Allvar Gullstrand, a Swedish ophthalmologist who discovered how the eye bends light to form images, was born on this day in 1862. When Gullstrand began his work, the optics of glass lenses were already well established. But it wasn't clear how the eye's lenses functioned, especially when changing focus. Gullstrand wrote out complex mathematical models and proposed that when the eye changes focus on near and far objects, it relies on more than just the curvature of the lens: Vast numbers of tiny, transparent fibers within the lens also make adjustments.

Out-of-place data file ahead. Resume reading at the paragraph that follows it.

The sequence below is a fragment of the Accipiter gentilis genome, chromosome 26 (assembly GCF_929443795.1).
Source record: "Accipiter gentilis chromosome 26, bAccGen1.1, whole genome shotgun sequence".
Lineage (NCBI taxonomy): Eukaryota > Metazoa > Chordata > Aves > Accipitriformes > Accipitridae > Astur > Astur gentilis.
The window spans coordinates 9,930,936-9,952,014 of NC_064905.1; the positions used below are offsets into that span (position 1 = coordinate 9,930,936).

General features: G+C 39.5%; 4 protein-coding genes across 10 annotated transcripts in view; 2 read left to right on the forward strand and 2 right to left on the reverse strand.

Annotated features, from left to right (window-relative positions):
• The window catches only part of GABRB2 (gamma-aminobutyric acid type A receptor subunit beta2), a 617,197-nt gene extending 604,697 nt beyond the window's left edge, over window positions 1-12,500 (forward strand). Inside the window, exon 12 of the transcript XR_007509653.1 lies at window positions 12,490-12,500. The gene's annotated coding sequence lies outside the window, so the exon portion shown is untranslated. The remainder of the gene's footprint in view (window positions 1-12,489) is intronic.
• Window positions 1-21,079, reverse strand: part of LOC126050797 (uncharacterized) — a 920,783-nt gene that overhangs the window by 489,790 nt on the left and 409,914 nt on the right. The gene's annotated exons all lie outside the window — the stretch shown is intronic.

In 1911, Gullstrand also developed two tools for inspecting the eye: the ophthalmoscope for peering at the retina and optical disk; and the slit lamp, which allows doctors to locate foreign objects or tumors in the fluid of the eye. That same year, he received the Nobel Prize in physiology or medicine for his work. Gullstrand died in 1930.
[Source: Emily McMurray, Ed., Notable Twentieth Century Scientists (Gale Research Inc., ITP, 1995).]